California hospitals have launched a campaign to roll back Los Angeles’ newly enacted $25 per hour minimum wage for many private sector healthcare workers.
The Healthcare Workers Minimum Wage Ordinance was signed Friday by Los Angeles Mayor Eric Garcetti after the city received a petition for the pay increase organized by the labor group SEIU-United Healthcare Workers West (SEIU-UHW) and signed by more than 145,000 people. Los Angeles’ current minimum wage is $16.04.
The pay bump is set to take effect 31 days after being published by the city clerk, will be adjusted annually for cost of living starting in 2024 and will raise wages for roughly 20,000 healthcare workers across the city, according to the mayor’s office. Those impacted include non-clinical staff, such as food service workers, groundskeepers and maintenance workers, according to the ordinance.
“Working long, grueling hours and absorbing insurmountable stress, the burnout being felt from the pressures of COVID-19 has been prevalent, causing an alarming number of healthcare workers to leave the profession altogether,” Los Angeles Councilmember Curren Price said in a statement. “The approval to raise their wages demonstrates to the countless workers that they are valued, seen, heard and above all, their lives matter.”
The ordinance was opposed by hospitals under the banner of the No on the Unequal Pay Measure Coalition, a campaign sponsored by the California Association of Hospitals and Health Systems.
The group is now seeking enough signatures to put the wage hike in front of Los Angeles voters, which would block the increase from going into effect until a 2024 election yields a verdict. The hospitals-backed push would require nearly 41,000 signatures to be submitted within 30 days.
The coalition paints the Healthcare Workers Minimum Wage Ordinance as an “inequitable, arbitrary and discriminatory” move that would ultimately harm patients and workers.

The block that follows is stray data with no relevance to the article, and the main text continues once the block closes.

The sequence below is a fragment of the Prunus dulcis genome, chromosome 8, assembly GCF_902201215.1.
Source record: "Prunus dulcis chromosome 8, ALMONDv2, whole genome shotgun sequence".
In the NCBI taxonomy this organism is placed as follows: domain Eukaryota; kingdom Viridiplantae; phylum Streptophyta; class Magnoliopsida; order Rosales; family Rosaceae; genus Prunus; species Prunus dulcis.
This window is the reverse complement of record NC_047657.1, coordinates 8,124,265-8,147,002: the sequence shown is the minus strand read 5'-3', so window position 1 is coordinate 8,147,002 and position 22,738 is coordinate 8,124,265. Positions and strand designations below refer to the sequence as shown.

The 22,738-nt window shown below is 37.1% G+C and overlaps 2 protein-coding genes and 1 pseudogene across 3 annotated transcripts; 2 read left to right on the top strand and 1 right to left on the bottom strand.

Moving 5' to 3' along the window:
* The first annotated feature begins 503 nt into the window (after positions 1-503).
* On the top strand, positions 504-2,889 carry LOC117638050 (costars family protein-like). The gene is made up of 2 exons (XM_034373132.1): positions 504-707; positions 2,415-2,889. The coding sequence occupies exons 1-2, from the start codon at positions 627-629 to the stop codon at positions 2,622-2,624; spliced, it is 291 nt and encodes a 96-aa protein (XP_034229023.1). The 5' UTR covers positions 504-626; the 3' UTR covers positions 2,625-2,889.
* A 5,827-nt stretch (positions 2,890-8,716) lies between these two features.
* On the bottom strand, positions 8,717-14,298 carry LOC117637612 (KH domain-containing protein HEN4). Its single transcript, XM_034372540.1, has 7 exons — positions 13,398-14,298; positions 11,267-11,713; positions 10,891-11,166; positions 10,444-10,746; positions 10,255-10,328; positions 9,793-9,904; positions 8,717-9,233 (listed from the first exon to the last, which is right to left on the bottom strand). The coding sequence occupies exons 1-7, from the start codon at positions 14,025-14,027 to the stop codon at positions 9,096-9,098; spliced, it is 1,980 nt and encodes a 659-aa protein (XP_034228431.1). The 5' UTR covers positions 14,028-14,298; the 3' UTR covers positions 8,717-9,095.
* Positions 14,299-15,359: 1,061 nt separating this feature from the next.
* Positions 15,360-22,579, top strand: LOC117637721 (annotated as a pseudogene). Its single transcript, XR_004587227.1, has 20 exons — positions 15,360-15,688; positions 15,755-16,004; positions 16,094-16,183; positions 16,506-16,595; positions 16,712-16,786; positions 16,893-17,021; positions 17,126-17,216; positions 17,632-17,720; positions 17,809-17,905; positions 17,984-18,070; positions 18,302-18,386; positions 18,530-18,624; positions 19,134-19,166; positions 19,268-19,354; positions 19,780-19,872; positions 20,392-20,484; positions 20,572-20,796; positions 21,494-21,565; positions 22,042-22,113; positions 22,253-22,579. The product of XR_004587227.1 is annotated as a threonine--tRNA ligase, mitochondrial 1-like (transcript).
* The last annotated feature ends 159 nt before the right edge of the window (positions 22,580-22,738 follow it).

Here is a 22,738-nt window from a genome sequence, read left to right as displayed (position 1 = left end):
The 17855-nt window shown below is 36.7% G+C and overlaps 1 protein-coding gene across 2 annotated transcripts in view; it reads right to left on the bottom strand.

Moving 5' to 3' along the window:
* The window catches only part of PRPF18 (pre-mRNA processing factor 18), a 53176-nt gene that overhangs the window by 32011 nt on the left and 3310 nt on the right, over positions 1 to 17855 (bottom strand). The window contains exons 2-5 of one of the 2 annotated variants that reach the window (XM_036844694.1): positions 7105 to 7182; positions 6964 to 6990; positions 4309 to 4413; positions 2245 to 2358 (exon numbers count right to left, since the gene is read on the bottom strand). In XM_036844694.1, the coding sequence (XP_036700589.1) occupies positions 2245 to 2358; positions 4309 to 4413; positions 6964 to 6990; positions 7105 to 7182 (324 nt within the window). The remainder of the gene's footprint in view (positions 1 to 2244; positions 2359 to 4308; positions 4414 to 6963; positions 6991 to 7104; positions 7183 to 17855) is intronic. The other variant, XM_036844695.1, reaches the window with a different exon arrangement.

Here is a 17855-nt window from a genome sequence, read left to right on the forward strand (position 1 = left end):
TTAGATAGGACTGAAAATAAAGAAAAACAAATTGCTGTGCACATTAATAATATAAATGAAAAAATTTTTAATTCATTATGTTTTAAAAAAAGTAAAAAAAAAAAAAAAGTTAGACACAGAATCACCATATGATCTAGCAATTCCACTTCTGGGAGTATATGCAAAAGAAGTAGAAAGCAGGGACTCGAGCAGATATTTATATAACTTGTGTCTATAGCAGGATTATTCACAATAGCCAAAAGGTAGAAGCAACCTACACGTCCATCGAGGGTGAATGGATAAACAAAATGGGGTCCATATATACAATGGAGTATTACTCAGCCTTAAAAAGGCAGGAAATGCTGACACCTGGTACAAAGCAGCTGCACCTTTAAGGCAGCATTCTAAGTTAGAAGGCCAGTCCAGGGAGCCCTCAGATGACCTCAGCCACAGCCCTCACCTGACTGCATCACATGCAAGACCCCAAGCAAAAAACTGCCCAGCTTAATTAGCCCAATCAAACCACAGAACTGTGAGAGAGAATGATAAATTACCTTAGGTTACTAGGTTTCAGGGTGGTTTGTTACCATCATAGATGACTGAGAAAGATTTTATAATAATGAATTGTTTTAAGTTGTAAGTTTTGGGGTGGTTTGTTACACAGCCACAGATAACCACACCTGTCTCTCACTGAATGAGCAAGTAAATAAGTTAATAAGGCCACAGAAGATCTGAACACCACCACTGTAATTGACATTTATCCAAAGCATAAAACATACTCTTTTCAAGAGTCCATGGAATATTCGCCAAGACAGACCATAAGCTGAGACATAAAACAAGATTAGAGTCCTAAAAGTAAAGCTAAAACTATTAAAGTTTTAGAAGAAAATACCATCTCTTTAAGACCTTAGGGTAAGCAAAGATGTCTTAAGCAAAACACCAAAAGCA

Because it applies only to certain workers at private hospitals, hospital-based facilities and dialysis clinics, the “vast majority” of Los Angeles healthcare workers are excluded from the measure’s pay increase, the coalition said.
As such, the ordinance will drive a flight of talent from public hospitals and other non-covered facilities such as community health clinics, Planned Parenthood clinics and nursing homes, the group said.
Workforce shortages at these facilities would disproportionately harm the disadvantaged, underserved and uninsured communities whom these facilities more often serve, the coalition said. Service cuts would also be in the cards as provider organizations contend with tens of millions of dollars in increased annual costs, they said.
“We all agree healthcare workers are heroes, but this Unequal Pay Ordinance is deeply flawed, inequitable and will hurt workers and patients,” the coalition said.
The city and proponents of the measure viewed much of the opposition as a push for profits.
In the ordinance’s text, the city highlighted “huge profits in the billions of dollars” and “increasing profit margins” health systems have seen during the pandemic. The city government wrote that “the healthcare industry needs to use some of its profits to fairly compensate workers who are sacrificing every day to care for patients.”
In a release celebrating the ordinance’s signing, SEIU-UHW said healthcare employers “have failed to compensate us for our dedication and sacrifices” and “have more than enough to raise wages.”
The group noted similar wage increase efforts ongoing in eight other California cities as well as a push to bring the $25 minimum to all of the state’s healthcare workers.
In a statement to the Los Angeles Times, SEIU-UHW spokesperson Renée Saldaña said the hospitals “are out of step with local voters if they think the solution is to slash wages for the caregivers who got us through the pandemic. … The problem that needs to be addressed is bloated executive compensation that is driving up healthcare costs for Angelenos.”
George Greene, president and CEO of the Hospital Association of Southern California, told the paper that many of the region’s hospitals are “reeling” financially due to the pandemic. He also said the city passed the ordinance without conducting any type of analysis regarding the impact it would have on the area’s hospitals.